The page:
Trends in global payments innovation
- Moderator: Sabrina Small, Managing Consultant, Lipis Advisors
- Jon Levine, Co-Head of Institutional Banking, Banking Circle
- Adrian Smyth, Head of Payment Innovation, NatWest
- Michel Vaja, Head of Payments Consulting, Icon Solutions
- Christian Schäfer, Head of Global Payments, Corporate Cash Management, Deutsche Bank
On 30th June, this panel session took a dive into what the experts expect to be the most important innovations in global payments. Moderator, Sabrina Hall, kicked off by gathering the panel’s opinions on the most interesting innovation in the past five years. Overall, the experts agreed that Open Banking and PSD2 have been game changers for the industry’s ability to innovate and deliver new solutions to benefit their customers. Michel Vaja pointed out that whilst there is still a long way to go as the current regulation is far from perfect, it has pushed banks to re-think their definition of value, and the solutions they deliver to their customers.
Banking Circle’s Jon Levine added that his number one recent innovation is instant payments for low value clearing. He explained that although it is not 100% adopted everywhere, it holds huge potential to bring about a seismic shift across the payment landscape and treasury management. The efficiency gains will change the world.
The role of regulation
Adrian Smyth described how he feels regulation has played an important role in promoting innovation, bringing the necessary transparency and enabling banks to introduce benefits for customers that go beyond ticking the regulation box. Open Banking has opened up extra opportunities for innovation, allowing financial institutions to deliver better services.
On the subject of tackling fraud, Christian Schäfer called for the industry to get its act together and build joint solutions. In collaboration, he feels the industry can find the right balance to fight fraud effectively.
Jon Levine added that most banks don’t wait for regulation to tell them to combat fraud: they are on the front foot, running a proactive campaign to root it out and educate customers. Regulation does add a baseline, or a minimum standard, but nothing is stopping banks going further to increase protection for their own institutions and for their customers. Jon also pointed out that fraud will never be solved. Fraudsters continually find new ways to cause trouble so watchfulness will remain the name of the game, indefinitely.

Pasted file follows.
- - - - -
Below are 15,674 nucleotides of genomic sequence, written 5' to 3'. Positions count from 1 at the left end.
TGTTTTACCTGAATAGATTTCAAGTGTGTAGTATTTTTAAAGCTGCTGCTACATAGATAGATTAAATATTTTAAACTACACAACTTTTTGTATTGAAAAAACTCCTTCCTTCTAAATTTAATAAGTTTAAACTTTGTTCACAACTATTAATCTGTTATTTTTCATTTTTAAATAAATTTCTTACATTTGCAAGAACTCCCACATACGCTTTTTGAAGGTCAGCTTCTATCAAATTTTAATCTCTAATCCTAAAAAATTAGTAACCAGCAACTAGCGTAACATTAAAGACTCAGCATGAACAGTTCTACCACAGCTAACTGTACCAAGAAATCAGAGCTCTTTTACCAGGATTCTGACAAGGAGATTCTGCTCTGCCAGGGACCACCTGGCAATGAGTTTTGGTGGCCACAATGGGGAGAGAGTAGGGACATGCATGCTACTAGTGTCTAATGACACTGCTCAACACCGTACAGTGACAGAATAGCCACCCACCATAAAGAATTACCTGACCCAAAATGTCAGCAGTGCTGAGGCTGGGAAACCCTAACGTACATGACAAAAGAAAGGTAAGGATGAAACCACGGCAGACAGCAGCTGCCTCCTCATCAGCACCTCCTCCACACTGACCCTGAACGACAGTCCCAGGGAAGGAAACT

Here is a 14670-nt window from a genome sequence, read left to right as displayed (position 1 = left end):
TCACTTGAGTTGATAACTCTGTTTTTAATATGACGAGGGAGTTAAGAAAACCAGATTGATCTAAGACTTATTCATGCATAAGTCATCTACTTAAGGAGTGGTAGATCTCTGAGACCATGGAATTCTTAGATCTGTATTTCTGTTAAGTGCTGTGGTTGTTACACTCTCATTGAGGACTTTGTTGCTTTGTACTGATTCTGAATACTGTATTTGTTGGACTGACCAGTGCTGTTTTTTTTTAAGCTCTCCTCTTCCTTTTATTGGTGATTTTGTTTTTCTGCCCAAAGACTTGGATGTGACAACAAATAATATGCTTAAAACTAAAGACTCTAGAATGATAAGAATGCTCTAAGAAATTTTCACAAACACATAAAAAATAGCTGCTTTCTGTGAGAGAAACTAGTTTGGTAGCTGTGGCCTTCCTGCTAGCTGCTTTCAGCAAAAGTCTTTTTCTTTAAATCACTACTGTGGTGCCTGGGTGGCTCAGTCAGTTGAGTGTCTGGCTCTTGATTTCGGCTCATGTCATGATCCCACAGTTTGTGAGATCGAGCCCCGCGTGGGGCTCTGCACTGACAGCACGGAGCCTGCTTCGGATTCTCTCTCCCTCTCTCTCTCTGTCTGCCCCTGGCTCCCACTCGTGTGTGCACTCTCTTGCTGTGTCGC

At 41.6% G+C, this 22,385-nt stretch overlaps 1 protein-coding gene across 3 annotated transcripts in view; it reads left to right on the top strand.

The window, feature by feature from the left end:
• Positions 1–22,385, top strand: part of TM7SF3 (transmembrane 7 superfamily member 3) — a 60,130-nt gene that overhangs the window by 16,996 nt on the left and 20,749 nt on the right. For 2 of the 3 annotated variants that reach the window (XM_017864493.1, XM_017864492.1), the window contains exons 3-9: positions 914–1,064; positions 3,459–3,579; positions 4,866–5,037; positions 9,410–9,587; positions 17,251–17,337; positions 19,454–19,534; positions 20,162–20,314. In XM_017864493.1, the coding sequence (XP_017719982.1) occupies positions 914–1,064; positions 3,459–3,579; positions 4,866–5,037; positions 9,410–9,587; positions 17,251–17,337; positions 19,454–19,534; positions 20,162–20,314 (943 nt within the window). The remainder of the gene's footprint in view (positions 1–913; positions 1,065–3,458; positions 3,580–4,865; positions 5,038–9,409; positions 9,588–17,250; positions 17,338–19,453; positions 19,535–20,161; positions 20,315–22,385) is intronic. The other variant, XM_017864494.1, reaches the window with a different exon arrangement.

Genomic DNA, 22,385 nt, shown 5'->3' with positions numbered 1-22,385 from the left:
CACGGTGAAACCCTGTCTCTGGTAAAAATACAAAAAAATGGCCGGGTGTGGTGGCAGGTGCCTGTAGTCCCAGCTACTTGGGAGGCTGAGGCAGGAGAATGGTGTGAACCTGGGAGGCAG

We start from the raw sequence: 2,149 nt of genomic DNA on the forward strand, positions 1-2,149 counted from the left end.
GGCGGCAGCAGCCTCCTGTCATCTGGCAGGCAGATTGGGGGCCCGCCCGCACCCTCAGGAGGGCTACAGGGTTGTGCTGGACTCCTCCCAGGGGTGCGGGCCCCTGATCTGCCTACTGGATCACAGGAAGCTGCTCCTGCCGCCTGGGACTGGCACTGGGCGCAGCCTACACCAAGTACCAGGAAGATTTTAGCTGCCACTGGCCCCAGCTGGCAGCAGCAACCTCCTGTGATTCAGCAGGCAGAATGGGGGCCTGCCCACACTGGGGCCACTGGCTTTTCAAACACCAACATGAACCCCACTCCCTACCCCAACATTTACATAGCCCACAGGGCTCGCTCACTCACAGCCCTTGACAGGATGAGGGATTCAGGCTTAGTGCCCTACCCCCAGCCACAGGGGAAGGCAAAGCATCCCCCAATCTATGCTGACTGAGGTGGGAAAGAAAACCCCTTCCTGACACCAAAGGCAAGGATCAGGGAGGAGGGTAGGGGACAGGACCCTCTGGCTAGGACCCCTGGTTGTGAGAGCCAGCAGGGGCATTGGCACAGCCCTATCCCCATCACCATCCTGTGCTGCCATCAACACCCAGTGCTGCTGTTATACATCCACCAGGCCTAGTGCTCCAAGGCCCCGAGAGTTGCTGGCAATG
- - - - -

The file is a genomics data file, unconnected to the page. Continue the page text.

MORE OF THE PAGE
The question of data
Michel Vaja shared the results of recent Icon Solutions research, revealing that banks are prioritising the monetisation of their data, and that this is a strategy rather than a product. He pointed out, though, that before thinking of bringing data to the next level, it must be centralised and clean, and data quality must be ensured to allow it to be accessible and consumable across the business.
The future of innovation
A question from the audience brought the panel around to looking ahead to approaching innovations. The question focused on confirmation of payees, currently only available domestically, and when this is expected to be expanded to cross border payments.
Christian Schäfer believes it depends on client demand. He also confirmed it is something that is being worked on within the industry, but the changing geopolitical environment across jurisdictions, and the varying mindsets do create challenges. Adrian Smyth added that payee confirmation does exist in a number of countries, so the first step is to connect those, followed by utilising the vast amounts of data held by large payment firms.
The panel also discussed how digitalisation is impacting resource requirements, reducing the need for manual data processing and operations teams but opening opportunities for larger teams of engineers, business analysts, product personnel, compliance personnel and more. If you registered for EBAday but missed the session, you can login to watch on demand.